Indeed, one of the arguments for moving the airport to Bergstrom -- which in land area is six times the size of Mueller -- was so Austin would never again have to contemplate relocating 30,000 people to expand the airport. Which makes it curious that the ABIA Master Plan Update recommends that the city acquire 85 more acres of land, on the north side of SH 71, for future parking and rental-car facilities -- especially in light of the gravity of the decline of both revenue sources.
"The assumption is it's cheaper to buy more land for surface parking than to build a garage," says Smith. "But that may change. When the building was opened, it was assumed that private parking would open at the same time and there would be 3,000 additional spaces. We still assume that, but there will eventually be more valuable uses than parking" for land near the airport. "When that planning level comes up" -- that would be when the airport hits 13.2 million passengers -- "we'll be taking some guesses about how the private sector will respond. If the airport gets into a bind and doesn't have enough cash to build essential facilities, like gates, then you'll look to the private sector to deal with parking." There are currently more than 10,000 spaces at Bergstrom.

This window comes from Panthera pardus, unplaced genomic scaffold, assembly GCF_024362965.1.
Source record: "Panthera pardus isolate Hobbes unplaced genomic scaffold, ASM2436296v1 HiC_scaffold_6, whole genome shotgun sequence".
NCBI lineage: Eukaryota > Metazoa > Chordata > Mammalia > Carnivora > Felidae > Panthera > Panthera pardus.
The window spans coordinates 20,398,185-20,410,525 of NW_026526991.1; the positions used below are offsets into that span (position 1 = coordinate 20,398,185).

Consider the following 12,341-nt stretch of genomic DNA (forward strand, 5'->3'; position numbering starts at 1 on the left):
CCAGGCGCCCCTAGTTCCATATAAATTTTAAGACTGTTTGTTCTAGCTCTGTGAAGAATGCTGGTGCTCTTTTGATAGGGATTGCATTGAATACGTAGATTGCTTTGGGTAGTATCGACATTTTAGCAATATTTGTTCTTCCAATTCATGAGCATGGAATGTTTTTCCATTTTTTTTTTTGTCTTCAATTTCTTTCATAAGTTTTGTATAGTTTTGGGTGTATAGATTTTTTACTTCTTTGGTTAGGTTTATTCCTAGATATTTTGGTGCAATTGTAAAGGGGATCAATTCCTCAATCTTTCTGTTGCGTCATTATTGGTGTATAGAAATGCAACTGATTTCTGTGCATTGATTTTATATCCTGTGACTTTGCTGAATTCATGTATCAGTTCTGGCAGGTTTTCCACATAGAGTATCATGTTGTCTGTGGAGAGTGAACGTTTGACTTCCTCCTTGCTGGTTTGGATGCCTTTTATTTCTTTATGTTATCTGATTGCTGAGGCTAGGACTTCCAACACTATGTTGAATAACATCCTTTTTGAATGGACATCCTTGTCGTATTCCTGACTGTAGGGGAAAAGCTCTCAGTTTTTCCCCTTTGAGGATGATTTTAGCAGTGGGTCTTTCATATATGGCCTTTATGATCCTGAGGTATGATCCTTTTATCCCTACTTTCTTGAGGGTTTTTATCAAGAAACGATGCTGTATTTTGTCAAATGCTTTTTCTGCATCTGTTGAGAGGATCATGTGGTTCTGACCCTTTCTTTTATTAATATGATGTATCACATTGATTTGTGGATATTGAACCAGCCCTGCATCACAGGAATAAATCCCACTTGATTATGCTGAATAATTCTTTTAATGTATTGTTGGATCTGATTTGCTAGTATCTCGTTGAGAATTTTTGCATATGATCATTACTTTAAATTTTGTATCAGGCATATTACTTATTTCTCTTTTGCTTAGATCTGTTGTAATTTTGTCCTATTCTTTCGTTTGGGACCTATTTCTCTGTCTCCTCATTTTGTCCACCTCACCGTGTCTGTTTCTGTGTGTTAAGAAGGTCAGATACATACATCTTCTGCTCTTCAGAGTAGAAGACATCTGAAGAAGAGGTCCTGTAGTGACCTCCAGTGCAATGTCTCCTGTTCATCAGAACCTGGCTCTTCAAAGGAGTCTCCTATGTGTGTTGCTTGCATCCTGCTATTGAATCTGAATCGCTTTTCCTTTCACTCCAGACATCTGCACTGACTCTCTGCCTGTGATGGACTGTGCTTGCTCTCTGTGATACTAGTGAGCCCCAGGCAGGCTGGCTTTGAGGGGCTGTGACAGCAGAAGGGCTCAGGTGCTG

Bergstrom's current parking-revenue doldrums were -- before Popeye's -- what last brought the City Council into public conflict with the Dept. of Aviation. The airport not only proposed, but began to implement a plan to do away with the 30 minutes of free parking now enjoyed by Bergstrom visitors, before getting the council's OK. This would, logically, have made the congestion problems on the lower level even worse, and Daryl Slusher, claiming "This would cause more trouble than it was worth to get the funds," moved to spike it. "I know this is a disappointment for you, Mr. Smith," Mayor Gus Garcia noted from the dais, "but the airport still made money, and we still want people to come and park for half an hour."